were certain people who were paid by the
state to supply the Roman magistrates, ambassadors, and other official
persons, when they were travelling, with those necessaries which they could
not conveniently carry with them. They existed on all the principal stations
on the Roman roads in Italy and the provinces, where persons were accustomed
to pass the night. But as many magistrates frequently made extortionate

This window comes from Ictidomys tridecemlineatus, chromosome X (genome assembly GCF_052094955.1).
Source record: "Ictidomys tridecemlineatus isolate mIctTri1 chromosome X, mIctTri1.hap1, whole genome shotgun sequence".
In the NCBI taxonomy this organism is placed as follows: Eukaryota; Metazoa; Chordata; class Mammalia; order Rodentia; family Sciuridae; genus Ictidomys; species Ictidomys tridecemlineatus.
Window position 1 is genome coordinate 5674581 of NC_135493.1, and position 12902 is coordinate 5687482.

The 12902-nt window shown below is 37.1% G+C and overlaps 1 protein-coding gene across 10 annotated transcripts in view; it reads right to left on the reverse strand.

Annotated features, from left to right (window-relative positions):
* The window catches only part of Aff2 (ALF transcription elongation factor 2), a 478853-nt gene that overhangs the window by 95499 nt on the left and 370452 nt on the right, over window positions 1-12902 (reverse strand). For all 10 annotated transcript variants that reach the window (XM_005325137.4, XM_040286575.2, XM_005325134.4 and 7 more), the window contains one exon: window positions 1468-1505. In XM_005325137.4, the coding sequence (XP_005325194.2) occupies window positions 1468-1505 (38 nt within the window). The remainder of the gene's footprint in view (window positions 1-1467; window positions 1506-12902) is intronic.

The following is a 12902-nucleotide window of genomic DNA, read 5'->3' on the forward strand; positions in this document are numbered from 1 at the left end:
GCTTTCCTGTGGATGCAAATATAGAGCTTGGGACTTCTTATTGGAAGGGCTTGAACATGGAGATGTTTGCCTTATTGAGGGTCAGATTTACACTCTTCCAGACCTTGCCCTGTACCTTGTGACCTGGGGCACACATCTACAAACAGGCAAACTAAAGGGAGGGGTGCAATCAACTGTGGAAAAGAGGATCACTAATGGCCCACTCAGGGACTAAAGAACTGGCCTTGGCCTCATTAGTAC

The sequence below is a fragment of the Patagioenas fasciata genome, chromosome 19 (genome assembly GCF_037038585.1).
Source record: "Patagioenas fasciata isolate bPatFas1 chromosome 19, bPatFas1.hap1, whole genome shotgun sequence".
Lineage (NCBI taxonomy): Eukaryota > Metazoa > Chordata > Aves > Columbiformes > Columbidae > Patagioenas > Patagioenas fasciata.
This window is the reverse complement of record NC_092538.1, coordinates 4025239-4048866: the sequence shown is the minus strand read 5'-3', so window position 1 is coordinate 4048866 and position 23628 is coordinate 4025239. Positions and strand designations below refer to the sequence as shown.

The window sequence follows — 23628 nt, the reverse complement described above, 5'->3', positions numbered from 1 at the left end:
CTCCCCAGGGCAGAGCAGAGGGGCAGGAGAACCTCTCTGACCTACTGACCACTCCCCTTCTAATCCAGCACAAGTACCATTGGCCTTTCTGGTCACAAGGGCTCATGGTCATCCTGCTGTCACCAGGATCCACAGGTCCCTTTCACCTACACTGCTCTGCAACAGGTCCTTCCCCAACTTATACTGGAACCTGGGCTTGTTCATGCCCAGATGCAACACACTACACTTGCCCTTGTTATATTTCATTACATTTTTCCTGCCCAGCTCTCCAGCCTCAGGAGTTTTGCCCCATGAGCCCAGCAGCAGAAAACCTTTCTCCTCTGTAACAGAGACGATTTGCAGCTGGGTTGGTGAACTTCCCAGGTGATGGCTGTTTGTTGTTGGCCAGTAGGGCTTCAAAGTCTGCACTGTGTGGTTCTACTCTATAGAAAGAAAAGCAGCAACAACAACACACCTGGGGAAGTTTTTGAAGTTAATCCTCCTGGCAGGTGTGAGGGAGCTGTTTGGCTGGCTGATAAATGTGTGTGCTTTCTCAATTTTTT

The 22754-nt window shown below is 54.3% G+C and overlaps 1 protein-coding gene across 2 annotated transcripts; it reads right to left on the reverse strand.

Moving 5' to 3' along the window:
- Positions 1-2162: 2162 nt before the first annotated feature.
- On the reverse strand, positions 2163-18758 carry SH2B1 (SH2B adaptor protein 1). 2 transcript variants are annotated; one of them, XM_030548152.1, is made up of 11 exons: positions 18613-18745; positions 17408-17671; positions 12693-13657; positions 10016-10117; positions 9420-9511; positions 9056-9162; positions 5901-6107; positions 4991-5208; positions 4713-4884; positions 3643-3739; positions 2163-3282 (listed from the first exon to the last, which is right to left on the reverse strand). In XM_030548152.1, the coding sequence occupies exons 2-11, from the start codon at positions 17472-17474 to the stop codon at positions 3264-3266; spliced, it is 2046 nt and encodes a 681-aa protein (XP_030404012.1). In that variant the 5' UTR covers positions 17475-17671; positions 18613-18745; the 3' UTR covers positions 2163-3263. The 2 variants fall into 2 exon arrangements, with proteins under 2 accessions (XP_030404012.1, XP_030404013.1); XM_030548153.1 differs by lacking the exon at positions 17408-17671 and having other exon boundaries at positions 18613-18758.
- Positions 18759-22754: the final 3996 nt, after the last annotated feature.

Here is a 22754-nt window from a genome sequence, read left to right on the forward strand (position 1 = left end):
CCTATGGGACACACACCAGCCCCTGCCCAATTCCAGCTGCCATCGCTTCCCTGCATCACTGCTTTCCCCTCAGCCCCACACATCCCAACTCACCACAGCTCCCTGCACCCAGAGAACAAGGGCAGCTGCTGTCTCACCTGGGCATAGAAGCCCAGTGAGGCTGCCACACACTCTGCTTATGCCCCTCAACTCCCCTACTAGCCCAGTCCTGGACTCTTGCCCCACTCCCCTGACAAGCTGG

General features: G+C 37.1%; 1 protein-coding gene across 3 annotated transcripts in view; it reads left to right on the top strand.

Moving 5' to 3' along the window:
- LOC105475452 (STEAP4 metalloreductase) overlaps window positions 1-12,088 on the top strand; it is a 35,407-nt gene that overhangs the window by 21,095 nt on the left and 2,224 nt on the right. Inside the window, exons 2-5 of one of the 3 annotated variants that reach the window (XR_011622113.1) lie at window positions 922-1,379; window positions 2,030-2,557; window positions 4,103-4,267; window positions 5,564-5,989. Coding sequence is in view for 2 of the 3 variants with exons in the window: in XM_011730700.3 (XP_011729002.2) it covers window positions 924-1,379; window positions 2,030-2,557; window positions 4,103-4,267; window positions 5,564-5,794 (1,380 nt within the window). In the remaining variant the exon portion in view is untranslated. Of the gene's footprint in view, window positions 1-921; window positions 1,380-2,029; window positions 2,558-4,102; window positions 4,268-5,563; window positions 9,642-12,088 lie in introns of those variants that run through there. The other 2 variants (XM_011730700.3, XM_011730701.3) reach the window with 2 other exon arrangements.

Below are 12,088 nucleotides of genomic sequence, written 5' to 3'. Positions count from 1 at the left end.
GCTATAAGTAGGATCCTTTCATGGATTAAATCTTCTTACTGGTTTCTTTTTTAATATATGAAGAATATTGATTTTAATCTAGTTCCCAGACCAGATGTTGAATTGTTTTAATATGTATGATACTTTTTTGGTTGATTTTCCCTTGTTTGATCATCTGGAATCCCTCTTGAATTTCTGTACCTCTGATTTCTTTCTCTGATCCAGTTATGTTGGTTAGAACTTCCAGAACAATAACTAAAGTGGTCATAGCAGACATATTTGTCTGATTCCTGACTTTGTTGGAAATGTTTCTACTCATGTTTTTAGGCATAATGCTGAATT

demands from the parochi, the Lex Julia de Repetundis of Julius Caesar, B.C.
59, defined the things which the parochi were bound to supply, of which hay,
fire-wood, salt, and a certain number of beds appear to have been the most
important. (Hor. Sat.
1.5, 46; Cic. Att. 5.1. 6
; Heindorf, ad